So what went wrong, you might well ask? The rice, while not completely raw, was still very al dente. It really ruined the texture, and it was hard to get past the crunch and enjoy the rest of the meatball. If the rice had been half-cooked to start, it could have worked (or possibly leave the rice out altogether, although that might make the texture odd in other ways). While those little spines definitely did remind us of a porcupine, I doubt it’s what the recipe creator really intended. (Who would do that to food on purpose?)

But I did learn that chutney helps make some darn good meatballs!

Advertisement from 1976 in “New Idea” preserved online in the Flickr stream of glen.h

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Responses

  1. Hmm- was this a 70s recipe, and if so would they be expecting a more polished ‘quick cook’ style of rice than that which we use now?

    I’ve found similar with modern, proper Italian pasta v stodgy macaroni in 70s recipes.

    It would work with parboiled rice I guess- or just put the rice round the outside so the loose sauce can get at it more? The meat part sounds delicious.

    • We also wondered if they really meant parboiled rice. However, I don’t think so, for two reasons. First, the recipe did specify uncooked long grain rice, and housewives of old really did know the difference between uncooked rice and Minute Rice. Second, without the somewhat crunchy rice “spines,” there would have been nothing at all in this dish suggestive of a porcupine.

      I thought they weren’t bad meatballs; in fact, I had a second helping after the kids went to bed. However, while they were pretty flavorful, I do not think they benefited from the weird rice.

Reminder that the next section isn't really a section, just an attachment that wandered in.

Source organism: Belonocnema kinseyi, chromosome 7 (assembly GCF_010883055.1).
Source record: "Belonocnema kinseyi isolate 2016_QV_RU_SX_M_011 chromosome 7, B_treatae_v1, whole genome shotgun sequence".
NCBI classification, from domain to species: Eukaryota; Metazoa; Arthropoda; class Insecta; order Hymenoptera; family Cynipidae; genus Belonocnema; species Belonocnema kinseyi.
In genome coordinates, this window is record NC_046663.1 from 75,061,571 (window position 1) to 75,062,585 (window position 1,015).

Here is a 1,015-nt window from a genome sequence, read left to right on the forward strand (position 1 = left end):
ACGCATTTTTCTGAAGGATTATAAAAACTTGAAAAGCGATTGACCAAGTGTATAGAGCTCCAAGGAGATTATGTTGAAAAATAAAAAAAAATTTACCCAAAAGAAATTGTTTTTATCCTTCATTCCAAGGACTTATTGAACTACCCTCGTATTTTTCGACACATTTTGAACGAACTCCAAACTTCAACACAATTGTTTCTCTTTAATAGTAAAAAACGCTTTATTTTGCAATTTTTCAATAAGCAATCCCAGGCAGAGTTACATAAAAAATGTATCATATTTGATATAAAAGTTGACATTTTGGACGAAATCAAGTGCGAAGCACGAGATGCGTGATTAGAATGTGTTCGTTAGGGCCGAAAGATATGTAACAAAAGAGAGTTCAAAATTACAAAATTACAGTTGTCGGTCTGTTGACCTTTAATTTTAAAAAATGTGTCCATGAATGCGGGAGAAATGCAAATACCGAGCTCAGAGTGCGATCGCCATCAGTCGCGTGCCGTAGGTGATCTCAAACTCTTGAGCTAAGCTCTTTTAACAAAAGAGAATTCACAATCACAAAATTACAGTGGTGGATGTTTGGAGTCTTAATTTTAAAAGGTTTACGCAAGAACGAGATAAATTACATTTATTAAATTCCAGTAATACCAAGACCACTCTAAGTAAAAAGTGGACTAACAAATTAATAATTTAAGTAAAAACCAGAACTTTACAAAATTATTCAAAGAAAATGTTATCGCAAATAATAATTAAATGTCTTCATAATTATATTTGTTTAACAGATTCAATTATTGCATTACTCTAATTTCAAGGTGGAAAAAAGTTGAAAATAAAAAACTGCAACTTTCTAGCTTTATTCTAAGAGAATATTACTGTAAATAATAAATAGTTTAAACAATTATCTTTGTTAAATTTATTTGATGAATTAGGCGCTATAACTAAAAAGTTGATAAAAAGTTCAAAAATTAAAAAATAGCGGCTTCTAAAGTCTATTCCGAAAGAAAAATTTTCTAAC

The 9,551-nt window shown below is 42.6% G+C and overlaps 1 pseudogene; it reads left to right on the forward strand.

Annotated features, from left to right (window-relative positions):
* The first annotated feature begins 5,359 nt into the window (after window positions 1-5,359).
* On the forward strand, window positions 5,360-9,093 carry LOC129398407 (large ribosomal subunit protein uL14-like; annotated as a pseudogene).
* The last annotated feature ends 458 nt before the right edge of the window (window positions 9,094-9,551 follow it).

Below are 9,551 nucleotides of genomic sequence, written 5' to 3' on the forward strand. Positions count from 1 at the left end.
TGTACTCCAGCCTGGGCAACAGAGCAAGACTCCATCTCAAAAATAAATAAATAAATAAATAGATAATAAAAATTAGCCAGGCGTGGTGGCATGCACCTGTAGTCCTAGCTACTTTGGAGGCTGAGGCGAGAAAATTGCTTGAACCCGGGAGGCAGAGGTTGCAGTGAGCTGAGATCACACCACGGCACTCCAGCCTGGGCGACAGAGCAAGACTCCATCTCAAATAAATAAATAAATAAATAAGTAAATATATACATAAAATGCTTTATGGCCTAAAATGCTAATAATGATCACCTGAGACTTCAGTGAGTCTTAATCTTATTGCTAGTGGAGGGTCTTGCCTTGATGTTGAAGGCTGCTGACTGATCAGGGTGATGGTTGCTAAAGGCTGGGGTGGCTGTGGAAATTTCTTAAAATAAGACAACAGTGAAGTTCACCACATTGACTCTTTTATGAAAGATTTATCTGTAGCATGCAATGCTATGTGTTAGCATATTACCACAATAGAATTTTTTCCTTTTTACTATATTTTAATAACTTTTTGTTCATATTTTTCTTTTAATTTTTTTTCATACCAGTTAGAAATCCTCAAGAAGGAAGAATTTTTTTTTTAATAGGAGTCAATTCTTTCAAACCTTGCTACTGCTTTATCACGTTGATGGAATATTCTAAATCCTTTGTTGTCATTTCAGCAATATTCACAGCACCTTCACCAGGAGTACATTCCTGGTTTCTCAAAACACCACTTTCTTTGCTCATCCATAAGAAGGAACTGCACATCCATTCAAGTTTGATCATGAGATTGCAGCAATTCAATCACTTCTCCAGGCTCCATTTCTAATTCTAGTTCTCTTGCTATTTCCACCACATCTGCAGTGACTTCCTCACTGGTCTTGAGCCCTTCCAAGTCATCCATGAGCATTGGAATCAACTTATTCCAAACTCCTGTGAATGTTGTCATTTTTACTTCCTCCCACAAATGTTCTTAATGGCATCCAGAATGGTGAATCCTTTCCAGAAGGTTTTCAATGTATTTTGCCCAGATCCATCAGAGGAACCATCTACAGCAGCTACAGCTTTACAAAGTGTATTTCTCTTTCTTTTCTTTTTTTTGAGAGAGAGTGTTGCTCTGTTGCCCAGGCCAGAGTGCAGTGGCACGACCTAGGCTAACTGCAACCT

2. I would have been surprised by this, too – surely forty-five minutes of simmering in citrus-y tomato soup after the rice had been fried would have made it somewhat softened! But, usually meatballs are made of leftovers and odds and ends in my house, so the rice would have been cooked… Yours definitely LOOK better than the ones in the picture!

  3. This ain’t ‘retro’, and ‘retro’ means OLD!!

    This was one of our old ‘stand by’ recipes from (gasp) when we first got married in the (mumbling the word early) 1970’s. (…does that…make ME old)

    AND yes, the rice does stay a little ‘crunchy’. I’ve massaged this thing 7 ways ta’ Sunday, and they either fall apart (Uncle Ben’s), they cooked long enough for the rice to cook and the meat ball cohesion was lost (we called THAT dish Rice and Meat Goop) or the rice is just bloody ‘crunchy’. But, having said all that, I last cooked this probably in (mumbling again) 1980 or ’81.

    Since then, I’ve gained a little more expertise in that room with all the sharp things, those round metal jobs with black handles and all that other cooking ‘stuff’. I’m going to try this AGAIN, maybe tonight with the g’sons for guinea pigs (nyahaha, he smirked, twirling his mustache) but here’s the 8th new massage beings it’s Monday!

    I’m going to par boil my rice for about 7 or 8 minutes, spread it on a chilled sheet pan and cool it completely before commencing with the original recipe.

    I will report on the success of this method.

  4. This was always the food that Dad made when Dad had to make something for dinner, and it is now a staple at my house.
    That said, I use a very different recipe:

    1 1/2 lbs ground beef
    1/2 cup rice
    1 t salt
    1/2 t pepper
    1 T minced onion
    1 can tomato soup
    1/2 cup water

    Wash rice thoroughly. Combine meat, rice, salt, pepper, and onion. Shape into small balls. Heat soup and water. Drop meatballs into mixture and cover and cook.

    I find that if you use a pressure cooker to make them, the rice comes out fine.

  5. […] recall rice with most meatloaves. In fact, the last time I combined rice in ground beef was Porcupine Meat Balls. (We made sure the rice was thoroughly cooked this […]